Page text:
Despite providing step by step instructions some students still tried to upload their media file directly to KEATS. When they do this, students may receive a message saying their file is too large. This can cause students concern and increase emails to the team.
Assignments can be resubmitted as often as students wish before the deadline, which is convenient as they can test the tool well ahead of time. However, this only works in ‘draft mode’, and once they click the ‘submit assignment’ button they are not able to make any more changes. When students misunderstand this process, the supporting Programme team has to manually reopen their submission to allow them to resubmit. There is also the risk that they forget to hit the ‘submit’ button once their submission is ready!
Failure to upload:
Students who wait until the last minute to submit sometimes face difficulties uploading and end up emailing their final submissions either to the module leader or to the Programme team. This creates additional work for staff and clogs inboxes with heavy files.
The submission of a digital artefact does can present some difficulties but these should normally be minimal if clear and informative guidance is given to the students. The importance of following the guidance should be highlighted to students, and it is important that the supporting Programme team are aware of the upload process so they can offer assistance if needed. For future submission areas, the TEL team has recommended that the Programme team restrict the file types in the submission area. This will mean students cannot upload large mp4 files directly to KEATS and should reduce queries from students regarding file size. While this new type of assessment was initially tested with a group of fifteen students, the number of students taking the class has now tripled, which increases the complexity of the task. However, with guidance and support throughout the semester, it usually goes smoothly. And seeing the creativity of our students fulfilling this assessment is very inspiring.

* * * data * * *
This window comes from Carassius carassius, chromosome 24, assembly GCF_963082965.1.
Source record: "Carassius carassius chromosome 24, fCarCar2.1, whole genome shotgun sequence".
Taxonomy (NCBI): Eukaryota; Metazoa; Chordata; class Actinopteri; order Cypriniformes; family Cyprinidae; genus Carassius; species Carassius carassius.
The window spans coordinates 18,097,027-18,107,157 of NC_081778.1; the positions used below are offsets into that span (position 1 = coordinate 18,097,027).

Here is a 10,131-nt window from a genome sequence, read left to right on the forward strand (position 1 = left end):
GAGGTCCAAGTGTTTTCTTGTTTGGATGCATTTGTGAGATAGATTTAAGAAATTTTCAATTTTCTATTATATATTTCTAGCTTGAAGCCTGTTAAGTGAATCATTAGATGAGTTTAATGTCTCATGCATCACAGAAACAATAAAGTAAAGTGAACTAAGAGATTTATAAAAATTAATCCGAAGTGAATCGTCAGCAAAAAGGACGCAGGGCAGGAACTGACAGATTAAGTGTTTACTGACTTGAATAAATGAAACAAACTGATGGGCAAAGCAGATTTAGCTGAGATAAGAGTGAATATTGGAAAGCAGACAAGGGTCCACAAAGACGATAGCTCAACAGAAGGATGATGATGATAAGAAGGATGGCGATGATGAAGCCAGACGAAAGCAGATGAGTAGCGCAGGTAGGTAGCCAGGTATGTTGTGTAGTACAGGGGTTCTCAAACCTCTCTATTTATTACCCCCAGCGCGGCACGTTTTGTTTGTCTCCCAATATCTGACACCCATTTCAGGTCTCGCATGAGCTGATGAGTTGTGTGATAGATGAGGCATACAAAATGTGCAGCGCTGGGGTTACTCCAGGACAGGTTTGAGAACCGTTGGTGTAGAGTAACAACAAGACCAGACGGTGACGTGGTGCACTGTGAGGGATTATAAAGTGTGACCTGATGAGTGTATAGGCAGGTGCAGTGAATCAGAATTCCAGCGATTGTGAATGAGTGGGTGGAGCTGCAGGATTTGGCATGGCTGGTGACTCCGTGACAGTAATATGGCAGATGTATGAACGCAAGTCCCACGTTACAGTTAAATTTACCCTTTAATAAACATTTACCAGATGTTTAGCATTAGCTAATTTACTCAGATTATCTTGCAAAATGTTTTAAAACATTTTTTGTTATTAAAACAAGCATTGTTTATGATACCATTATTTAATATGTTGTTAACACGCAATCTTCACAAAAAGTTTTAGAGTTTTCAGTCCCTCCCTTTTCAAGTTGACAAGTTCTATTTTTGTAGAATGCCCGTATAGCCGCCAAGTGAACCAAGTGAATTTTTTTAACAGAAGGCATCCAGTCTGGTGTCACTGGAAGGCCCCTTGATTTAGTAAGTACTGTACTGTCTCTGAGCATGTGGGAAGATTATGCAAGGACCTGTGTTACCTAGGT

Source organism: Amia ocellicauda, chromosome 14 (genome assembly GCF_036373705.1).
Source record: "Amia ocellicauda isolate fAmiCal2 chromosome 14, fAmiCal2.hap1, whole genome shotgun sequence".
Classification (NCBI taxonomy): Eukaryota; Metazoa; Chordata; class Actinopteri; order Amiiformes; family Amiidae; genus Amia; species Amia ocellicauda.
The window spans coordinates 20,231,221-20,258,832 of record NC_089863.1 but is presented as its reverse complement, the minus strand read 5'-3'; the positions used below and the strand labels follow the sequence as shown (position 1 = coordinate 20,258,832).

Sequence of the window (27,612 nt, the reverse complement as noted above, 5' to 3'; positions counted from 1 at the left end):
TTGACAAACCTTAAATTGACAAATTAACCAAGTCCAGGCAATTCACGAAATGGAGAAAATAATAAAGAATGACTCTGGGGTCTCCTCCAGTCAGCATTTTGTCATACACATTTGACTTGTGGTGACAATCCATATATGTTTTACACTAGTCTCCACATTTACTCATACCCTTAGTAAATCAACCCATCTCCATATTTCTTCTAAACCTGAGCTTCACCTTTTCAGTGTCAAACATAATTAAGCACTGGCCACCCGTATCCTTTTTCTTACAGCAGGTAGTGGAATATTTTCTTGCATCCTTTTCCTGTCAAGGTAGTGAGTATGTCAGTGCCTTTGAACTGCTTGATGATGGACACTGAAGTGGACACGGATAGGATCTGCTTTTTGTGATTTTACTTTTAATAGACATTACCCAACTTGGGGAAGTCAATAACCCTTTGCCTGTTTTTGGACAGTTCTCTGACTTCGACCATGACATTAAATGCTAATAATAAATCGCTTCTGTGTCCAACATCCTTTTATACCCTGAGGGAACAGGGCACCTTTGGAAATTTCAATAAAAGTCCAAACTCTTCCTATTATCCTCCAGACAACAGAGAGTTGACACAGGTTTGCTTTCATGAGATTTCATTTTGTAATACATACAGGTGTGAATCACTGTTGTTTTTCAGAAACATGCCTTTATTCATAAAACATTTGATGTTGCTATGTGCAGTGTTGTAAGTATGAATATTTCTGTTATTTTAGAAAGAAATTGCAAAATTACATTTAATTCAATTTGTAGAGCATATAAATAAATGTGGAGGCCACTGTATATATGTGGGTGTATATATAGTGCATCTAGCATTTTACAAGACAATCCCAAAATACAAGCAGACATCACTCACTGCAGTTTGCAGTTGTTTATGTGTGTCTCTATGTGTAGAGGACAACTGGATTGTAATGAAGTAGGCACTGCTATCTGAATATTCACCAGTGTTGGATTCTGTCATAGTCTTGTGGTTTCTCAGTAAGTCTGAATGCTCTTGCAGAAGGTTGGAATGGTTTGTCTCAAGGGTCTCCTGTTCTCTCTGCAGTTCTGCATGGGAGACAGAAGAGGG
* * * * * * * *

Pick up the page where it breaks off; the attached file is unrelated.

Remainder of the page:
On the pedagogical aspects of this new type of assessment, see my blog post on King’s Academy Assessment for Learning: https://blogs.kcl.ac.uk/aflkings/2020/05/12/digital-artefacts-as-assessment-in-law/
The artefacts are currently being curated for a virtual exhibition, which is forthcoming: https://wordpress.er.kcl.ac.uk/climatelaw/
Guidance for students created by the TEL team: Using the Assignment Tool
Written by Dr Leslie-Anne Duvic-Paoli
Dr Leslie-Anne Duvic-Paoli is a Senior Lecturer in Environmental Law at The Dickson Poon School of Law and the Deputy Director of its Climate Law and Governance Centre. Her scholarship covers the ambiguous role played by environmental principles, the global legal implications of the clean energy transition and the role of citizens’ assemblies in the making of climate law and policy. With the Contribution of Clare Thompson, Technology-Enhanced Learning Officer, Dickson Poon School of Law.